December 7, 2016

What does a post-consumerist society look like?

Yvon Chouinard

Yvon Chouinard

By Joe Perez

One of the huge gifts that an environmentally conscious World Spirituality brings into the conversation around green living is its understanding that people are more than consumers, and that identifying with any limited conception of ourself is the bane of health spirituality. If what we value is something beyond our Self — consumer products, for instance — then we are headed away from our Unique Self. If what society values us for is something other than our Unique Self — then society is leading us down the road to perdition.

But for many of us it’s easier to see how we can change our own outlook, or progress in our individual consciousness. How can we possibly change the way that society drives, defines, shapes us? The answer, I think, begins with a twofold response. First, we are all leaders, and called to leadership. Of course there’s a role for following in some areas of our life, but we must be leaders where it really counts — in the ways that we are uniquely called into leadership. Through this leadership, we can do our own role to change the way that society squashes our fullest human potential.

Second, we must all see ourselves as part of a “We Culture” which is collectively responsible for being the new good global citizens that the world needs. We must lead by example and take the initiative to create a world that values the Unique We that is our collective Self. We must look for ways in which our organizations and institutions can honor more and deeper parts of our humanity in everything they do, instead of treating us like idiots, numbers, or cogs in a machine.

This is all so abstract, one might say. But actually there are abundant examples that I would point to to show how leaders today are birthing companies and doing business in ways that are advancing a World Spirituality. Patagonia, the green clothing company that also forays into territories such as salmon jerkey, sees the light at the end of the darkness of a world economy driven mainly by consumerism. In article appearing in the May 2012 issue of Fast Company, the Patagonia founder and green living pioneer Yvon Chouinard is asked:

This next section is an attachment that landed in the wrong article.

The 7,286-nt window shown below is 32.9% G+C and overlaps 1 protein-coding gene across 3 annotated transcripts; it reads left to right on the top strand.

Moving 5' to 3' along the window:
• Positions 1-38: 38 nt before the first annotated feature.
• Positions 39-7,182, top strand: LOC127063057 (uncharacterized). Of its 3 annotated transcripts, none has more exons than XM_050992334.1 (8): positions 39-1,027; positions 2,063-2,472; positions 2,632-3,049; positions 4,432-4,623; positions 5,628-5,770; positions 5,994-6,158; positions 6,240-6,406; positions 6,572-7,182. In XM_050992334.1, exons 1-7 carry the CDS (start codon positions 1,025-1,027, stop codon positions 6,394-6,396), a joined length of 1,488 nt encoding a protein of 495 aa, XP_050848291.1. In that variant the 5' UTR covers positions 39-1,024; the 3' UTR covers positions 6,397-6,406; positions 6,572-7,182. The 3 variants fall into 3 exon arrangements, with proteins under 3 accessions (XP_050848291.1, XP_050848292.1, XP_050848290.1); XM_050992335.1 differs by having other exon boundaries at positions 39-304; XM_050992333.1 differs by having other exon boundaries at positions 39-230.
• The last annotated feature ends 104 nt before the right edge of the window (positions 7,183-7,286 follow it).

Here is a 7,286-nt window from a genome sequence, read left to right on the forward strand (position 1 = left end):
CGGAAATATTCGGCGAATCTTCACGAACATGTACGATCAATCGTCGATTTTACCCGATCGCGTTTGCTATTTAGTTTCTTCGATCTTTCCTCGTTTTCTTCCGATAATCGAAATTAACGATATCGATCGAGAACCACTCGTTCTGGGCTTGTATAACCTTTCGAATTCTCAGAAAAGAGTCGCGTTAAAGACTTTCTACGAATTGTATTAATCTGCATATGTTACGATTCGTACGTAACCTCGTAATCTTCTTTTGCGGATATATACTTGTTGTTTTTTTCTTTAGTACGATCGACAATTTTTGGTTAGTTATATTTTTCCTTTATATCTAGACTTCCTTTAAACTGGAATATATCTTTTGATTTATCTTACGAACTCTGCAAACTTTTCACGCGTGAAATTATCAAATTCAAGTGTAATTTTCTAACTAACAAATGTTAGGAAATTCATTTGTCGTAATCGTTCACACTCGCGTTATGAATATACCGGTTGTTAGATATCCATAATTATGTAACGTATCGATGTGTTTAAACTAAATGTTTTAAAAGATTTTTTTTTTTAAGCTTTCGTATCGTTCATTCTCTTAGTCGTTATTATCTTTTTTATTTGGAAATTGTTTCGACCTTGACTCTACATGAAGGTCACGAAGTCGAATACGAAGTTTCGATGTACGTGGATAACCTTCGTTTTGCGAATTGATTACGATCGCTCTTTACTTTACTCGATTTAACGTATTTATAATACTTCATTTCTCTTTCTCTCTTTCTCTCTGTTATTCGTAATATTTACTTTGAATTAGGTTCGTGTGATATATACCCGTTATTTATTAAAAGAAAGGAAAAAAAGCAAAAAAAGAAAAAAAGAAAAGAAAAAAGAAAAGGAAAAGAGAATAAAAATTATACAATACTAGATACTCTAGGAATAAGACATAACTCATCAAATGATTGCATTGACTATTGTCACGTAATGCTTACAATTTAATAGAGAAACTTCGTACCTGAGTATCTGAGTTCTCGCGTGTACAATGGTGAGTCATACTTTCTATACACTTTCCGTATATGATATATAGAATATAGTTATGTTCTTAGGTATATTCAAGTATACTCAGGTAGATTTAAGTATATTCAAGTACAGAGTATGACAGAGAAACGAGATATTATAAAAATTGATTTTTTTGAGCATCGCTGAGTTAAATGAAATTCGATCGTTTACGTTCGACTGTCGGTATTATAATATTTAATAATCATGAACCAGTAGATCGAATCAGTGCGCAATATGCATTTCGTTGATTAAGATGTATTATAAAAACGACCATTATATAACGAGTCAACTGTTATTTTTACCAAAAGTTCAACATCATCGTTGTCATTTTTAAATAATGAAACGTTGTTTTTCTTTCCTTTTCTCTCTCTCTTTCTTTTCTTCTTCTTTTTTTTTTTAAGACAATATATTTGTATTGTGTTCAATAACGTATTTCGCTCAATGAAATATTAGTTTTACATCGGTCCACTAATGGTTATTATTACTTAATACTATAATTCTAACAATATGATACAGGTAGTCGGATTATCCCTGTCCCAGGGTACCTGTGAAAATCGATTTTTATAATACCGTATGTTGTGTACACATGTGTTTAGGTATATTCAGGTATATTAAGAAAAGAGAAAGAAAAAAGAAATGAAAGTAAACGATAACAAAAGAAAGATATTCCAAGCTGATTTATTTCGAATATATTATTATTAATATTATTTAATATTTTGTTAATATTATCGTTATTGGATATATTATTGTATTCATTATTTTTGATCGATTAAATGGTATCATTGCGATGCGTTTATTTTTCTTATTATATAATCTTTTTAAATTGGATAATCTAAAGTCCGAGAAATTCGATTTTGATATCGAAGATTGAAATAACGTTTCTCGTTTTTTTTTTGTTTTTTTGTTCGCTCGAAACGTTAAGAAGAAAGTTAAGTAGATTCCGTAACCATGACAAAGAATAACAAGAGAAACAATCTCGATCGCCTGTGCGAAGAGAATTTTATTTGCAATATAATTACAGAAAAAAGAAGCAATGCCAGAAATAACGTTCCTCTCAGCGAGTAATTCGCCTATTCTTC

You write about the ideal of a “postconsumerist society.” What is that?

We’re not citizens anymore; we’re consumers. The government views us as consumers, and our economy is based on us consuming and discarding. That behavior is destroying the planet. How can we use the power of consuming to do some good? I introduced the concept of the sustainability index, and Patagonia is working with 40 clothing companies, including Walmart, to implement it. In the future, customers will be able to zap their iPhone and find out just how a clothing article was made. The index will give a grade, and suddenly the consumer is armed with information. Some jeans, for example, will have a score of 10, some a score of 2. I think it’s going to be the start of getting away from consuming as recreation.

Now this is just one small example, but think of it if it were ever radically implemented. Before we buy any product, we could easily find out more about the human, spiritual values of the people who built and sold the product: we can learn if they support causes we object to, or whether they used environmentally friendly methods, or if they donate to charities that we support or behave in other socially responsible ways.

In such a society, it would be so easy to be socially responsible in our behavior that we would just take for granted that buying a product is an expression of our most precious human values. If we want to support a business that makes a lot of non-biodegradable trash and toxic waste, then we know that that is an expression of our self-image. But if we know that our precious worth is not trash, but more like gold, then we can look for companies acting from a place of genuine love and compassion and responsibility to the planet.

In this society, “buying” would no longer be an activity separated from Who We Really Are. What we would be doing is “buying in,” fully to our most radical humanity. We would be living in a post-consumerist society, closer to a genuine “We Culture.”